These posts are the opinions of the writers and do not necessarily reflect the views of A+ Colorado.

August Newsletter: Keeping you informed about A+ Denver

Welcome back from summer break. School’s back in session, TCAPs are coming out tomorrow morning, a high profile school board race is gaining speed, common core is here, and taxpayers are considering whether to overhaul school finance.  Here’s what’s been going on at A+:

Board Watching

Depending on who you ask, DPS school board meetings are either fairly entertaining (in the same way that Jerry Springer might be entertaining) or complete snoozers. That said, the school boards in this country are responsible for spending roughly as much as the Department of Defense.

But as Roza points out in the article here, unlike DOD, decision making is decentralized, which means that the buck falls a lot closer to voters. This fall, we’ll do two things to increase voters’ ability to monitor the DPS school board. First, we will have a volunteer committee attending the board meetings and rating the board on its governance processes. Second, we will be publishing every vote dating back to 2009. Look fora url in your inbox soon.

Candidate Debates

This year instead of a traditional panel format, EdNews and A+ are co-hosting four district-specific debates. Eli Stokols, political reporter at Fox31 will moderate the events, which will be taped and broadcast live from a TV studio on:

  • Tuesday, Sept. 10 – District 4
  • Wednesday, Sept. 18 – District 3
  • Thursday, Sept. 26 – At-Large
  • Wednesday, Oct. 2 – District 2

Candidate Questionnaires

All of the DPS board candidates have completed a survey that reveals where they stand on many controversial school reform issues. We are compiling the results and will issue them within the next two weeks.

A+ Members

A+ Denver members, please mark your calendars for September 4th from 8-10 AM (Location to be finalized this week). We’ll meet with Superintendent Tom Boasberg and DPS school board president, Mary Seawell, and will review our 2013-14 agenda.

Early Childhood Education

In case you missed it, Denver Preschool program (DPP) released the first comprehensive evaluation of the city’s early childhood program. If you’ll recall, in 2006 voters approved the creation of DPP to increase access to quality preschool options for families. The results, as you may have seen here or read abouthere or here showed that 3rd grade students that participated in DPP had an average of 6% higher TCAPscores than similarly matched students that did not participate in DPP. In other words, DPP seems to be giving kids the leg up they need to start Kindergarten prepared.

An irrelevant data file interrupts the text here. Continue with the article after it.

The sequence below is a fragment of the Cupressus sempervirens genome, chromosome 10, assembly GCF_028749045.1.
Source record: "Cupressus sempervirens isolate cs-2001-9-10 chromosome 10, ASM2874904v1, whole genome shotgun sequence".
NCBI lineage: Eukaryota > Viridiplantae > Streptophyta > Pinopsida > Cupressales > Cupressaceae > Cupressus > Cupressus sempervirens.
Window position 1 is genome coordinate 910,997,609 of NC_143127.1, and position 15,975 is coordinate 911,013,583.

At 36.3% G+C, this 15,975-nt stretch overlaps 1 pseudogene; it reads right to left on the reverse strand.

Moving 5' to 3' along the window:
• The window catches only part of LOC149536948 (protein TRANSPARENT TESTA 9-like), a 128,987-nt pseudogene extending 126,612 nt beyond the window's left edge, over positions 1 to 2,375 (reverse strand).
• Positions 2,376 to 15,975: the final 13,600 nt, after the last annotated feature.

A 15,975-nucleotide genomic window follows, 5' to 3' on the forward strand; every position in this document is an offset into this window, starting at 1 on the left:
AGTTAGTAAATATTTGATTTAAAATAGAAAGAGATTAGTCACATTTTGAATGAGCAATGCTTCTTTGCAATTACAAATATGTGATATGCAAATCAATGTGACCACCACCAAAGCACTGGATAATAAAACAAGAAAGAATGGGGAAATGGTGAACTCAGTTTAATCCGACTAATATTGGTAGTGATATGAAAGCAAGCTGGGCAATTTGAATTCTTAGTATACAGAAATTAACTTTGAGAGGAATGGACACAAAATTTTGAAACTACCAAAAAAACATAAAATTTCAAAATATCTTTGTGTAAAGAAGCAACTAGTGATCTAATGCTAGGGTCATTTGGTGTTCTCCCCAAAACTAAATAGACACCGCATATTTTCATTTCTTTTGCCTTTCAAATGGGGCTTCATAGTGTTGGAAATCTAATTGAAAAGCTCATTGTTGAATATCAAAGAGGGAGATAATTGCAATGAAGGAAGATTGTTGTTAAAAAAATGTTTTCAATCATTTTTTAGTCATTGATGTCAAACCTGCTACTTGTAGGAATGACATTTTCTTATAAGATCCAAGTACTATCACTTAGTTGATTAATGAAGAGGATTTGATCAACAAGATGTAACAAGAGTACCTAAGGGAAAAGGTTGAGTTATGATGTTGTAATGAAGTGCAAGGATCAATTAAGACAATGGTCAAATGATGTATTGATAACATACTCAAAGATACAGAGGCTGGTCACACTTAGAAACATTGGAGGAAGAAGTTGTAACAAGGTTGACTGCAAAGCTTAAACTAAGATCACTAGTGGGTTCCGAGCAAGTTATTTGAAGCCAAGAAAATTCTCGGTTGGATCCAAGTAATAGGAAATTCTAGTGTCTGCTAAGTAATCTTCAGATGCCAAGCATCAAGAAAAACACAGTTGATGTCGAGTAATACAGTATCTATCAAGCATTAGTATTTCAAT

Now that we know that the preschool programs that are part of DPP are doing well as a group, it’s time to take a closer look at which ones are having the largest impact on student learning in early elementary grades.

TCAP on Tap

TCAP scores come out tomorrow morning. There will be a dozen spreadsheets and thousands of rows of numbers… but some of the things we will be looking for are:

  1. Growth scores by school;
  2. How low-income kids are doing in literacy in early grades;
  3. How turnarounds (in Far Northeast and elsewhere) are performing now that the schools have had an influx of resources; and
  4. How the schools that have specialized programs like tutoring in place are doing.

A+ Denver will publish an analysis of these trends in “Start with the Facts II,” a two-year follow up look at how kids in DPS are doing.

National buzz

Common core:

There has been a great deal of buzz over the last week because NY released round one of testing data after switching to the Common Core. People are interested because NY is seen as a canary in the coal mine. Overall scores took a big dive, and schools (charter and district managed) that were doing little more than drill and kill did especially poorly. We predict that to do well on the assessments, Denver schools will need to emphasize writing skills. The tests will aim to measure whether kids can make coherent arguments – a shift from the rote memorization that other standardized tests have been criticized for.

Funding K-12, Amendment 66

Senate Bill 213 reallocates funding so that state dollars follow students based on their likelihood to need academic and social supports. It evens out some of the disparities between districts, and aims to give charter schools more equitable funding. The overhaul will also create a much more transparent school finance system (the most transparent system in the country) so that anyone can see where dollars are flowing – into which schools, programs, or classrooms. The question will be: can we take this information (the “ROI”) and reshape our system to support the strongest schools, programs and teachers?

We hope our friends and members will support Amendment 66 and will give time and resources to this effort.


A+ Denver